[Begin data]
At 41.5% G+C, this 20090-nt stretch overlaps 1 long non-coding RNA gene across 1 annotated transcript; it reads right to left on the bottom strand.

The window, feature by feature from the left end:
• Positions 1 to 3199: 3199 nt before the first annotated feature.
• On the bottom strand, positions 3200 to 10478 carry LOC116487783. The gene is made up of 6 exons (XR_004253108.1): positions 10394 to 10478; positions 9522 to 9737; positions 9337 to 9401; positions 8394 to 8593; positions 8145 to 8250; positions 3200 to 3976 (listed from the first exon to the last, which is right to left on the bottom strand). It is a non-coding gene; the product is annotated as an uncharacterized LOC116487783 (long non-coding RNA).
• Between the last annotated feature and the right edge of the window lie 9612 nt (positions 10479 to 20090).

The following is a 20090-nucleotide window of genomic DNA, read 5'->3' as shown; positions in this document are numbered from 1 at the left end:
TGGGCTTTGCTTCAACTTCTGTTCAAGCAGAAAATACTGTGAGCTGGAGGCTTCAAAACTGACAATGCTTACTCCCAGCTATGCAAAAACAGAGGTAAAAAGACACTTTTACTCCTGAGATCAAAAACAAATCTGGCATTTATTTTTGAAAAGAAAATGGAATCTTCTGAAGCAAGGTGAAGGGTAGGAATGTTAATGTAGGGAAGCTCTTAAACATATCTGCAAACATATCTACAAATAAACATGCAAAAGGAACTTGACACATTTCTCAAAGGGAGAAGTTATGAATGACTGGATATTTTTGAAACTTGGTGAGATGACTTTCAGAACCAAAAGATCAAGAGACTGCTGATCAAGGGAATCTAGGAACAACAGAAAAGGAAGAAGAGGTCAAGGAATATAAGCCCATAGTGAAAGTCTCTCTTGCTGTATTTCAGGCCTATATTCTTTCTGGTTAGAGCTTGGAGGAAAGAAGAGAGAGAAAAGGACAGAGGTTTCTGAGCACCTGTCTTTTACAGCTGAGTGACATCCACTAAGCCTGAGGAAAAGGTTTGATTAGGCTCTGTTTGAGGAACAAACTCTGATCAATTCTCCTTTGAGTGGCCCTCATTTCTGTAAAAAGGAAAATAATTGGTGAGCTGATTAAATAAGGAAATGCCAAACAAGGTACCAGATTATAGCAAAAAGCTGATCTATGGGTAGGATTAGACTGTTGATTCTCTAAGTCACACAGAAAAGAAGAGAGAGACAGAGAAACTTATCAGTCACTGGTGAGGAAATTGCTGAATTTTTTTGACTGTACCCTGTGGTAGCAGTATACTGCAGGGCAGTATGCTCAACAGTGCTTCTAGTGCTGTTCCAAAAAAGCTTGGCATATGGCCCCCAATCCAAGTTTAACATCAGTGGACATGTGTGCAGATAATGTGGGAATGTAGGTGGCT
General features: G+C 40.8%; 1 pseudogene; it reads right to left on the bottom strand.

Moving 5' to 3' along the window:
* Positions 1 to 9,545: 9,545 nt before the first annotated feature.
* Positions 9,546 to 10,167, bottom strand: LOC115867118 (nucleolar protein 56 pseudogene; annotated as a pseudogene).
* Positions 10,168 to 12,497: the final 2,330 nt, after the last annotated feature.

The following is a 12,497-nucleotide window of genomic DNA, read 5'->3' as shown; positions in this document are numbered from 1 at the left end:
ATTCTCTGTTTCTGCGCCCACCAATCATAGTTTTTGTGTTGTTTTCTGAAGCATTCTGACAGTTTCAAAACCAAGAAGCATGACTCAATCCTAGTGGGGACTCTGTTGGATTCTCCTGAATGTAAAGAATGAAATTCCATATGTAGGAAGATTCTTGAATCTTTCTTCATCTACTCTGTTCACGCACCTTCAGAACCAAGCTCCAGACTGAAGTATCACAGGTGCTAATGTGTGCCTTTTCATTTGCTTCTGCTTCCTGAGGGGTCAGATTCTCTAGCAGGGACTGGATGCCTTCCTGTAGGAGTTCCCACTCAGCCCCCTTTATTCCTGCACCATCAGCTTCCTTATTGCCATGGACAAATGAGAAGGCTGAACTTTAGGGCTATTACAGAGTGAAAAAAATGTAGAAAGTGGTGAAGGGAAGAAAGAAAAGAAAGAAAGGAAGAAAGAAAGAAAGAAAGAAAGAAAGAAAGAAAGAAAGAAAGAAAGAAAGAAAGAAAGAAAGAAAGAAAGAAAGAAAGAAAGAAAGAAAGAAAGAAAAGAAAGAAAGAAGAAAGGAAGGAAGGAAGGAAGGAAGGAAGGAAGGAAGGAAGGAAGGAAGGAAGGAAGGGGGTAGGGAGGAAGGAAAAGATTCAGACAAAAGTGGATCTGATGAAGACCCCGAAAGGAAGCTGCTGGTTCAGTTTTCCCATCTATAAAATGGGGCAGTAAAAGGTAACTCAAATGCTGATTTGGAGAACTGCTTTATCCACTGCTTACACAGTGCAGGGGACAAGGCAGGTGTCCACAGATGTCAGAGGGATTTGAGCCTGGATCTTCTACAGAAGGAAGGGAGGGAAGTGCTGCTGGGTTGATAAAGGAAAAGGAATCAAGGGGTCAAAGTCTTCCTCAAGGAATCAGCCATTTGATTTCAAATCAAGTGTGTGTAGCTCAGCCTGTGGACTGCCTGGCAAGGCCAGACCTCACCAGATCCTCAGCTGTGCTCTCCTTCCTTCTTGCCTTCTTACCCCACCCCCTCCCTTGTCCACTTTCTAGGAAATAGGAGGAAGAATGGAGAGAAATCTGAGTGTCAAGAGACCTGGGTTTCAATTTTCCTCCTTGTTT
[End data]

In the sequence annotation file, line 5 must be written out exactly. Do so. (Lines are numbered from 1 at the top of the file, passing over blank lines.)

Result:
• Between the last annotated feature and the right edge of the window lie 9612 nt (positions 10479 to 20090).